The Taiwan Strait (TS) is one of the main sources of phosphate that supports the large fish catches of the phosphate-limited East China Sea (ECS). The Penghu Channel is the deepest part of the TS, and most of the flow of the TS towards the ECS is principally through this channel. Empirical equations that are based on measurements made during 19 cruises (2000–2011) were combined with water velocity, salinity, and temperature, which were modeled using HYCOM (the Hybrid Coordinate Ocean Model) to obtain the annual fluxes for total alkalinity (TA), dissolved inorganic carbon (DIC), nitrate plus nitrite, phosphate, and silicate fluxes. The TA and DIC are mainly transported in the top layer (0–55 m) because the current is much stronger there than in the bottom layer (55–125 m) whereas the TA and DIC concentrations in the top layer are only slightly smaller compared with the bottom layer. In contrast, the nitrate plus nitrite flux is mainly transported in the bottom layer because the concentrations are much higher in the bottom layer. Generally, nutrient flux increases with the Pacific Decadal Oscillation (PDO) index, but TA and DIC fluxes increase as the PDO index decreases.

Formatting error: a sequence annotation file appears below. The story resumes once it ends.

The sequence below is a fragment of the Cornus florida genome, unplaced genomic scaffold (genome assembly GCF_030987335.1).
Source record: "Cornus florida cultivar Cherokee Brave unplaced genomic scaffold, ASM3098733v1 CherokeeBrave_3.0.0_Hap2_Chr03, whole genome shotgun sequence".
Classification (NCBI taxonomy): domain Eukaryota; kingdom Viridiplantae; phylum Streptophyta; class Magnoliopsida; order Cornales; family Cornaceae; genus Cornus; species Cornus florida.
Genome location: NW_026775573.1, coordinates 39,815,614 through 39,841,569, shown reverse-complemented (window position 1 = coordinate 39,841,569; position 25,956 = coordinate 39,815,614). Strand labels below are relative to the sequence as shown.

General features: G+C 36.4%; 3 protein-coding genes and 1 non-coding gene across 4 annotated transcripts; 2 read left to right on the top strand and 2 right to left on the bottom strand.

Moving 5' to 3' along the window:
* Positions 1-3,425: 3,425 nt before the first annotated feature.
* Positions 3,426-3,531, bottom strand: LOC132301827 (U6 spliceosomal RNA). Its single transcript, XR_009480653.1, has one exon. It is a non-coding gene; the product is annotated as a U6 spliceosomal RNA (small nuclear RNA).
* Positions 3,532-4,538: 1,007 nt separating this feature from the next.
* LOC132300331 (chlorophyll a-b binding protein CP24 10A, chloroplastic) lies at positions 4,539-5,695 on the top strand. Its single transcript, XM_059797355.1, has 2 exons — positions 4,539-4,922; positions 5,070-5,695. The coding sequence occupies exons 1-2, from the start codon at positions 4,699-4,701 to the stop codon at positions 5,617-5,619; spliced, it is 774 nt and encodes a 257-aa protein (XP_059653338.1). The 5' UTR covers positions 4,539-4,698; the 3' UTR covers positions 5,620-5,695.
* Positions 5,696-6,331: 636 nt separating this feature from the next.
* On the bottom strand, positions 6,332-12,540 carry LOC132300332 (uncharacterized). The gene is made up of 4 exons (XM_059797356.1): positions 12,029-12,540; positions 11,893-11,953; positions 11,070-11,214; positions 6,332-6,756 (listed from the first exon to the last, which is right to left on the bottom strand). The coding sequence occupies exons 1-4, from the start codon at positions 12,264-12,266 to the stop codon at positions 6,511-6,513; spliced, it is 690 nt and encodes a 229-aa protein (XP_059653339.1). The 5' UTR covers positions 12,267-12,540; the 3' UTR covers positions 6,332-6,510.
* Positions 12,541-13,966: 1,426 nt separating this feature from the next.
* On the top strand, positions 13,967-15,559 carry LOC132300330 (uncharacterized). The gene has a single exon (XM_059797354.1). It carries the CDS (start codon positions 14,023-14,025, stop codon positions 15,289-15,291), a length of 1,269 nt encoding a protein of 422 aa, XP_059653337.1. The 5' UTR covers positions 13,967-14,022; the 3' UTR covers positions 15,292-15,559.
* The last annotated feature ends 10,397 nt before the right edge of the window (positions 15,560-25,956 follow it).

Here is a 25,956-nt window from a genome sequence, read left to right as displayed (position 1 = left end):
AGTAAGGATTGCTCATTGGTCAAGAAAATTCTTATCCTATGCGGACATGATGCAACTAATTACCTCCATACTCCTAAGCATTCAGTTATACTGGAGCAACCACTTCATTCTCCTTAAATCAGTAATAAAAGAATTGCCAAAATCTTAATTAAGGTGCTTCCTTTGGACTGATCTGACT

This is an open access article distributed under the Creative Commons Attribution License
which permits unrestricted use, distribution, and reproduction in any medium, provided the original work is properly cited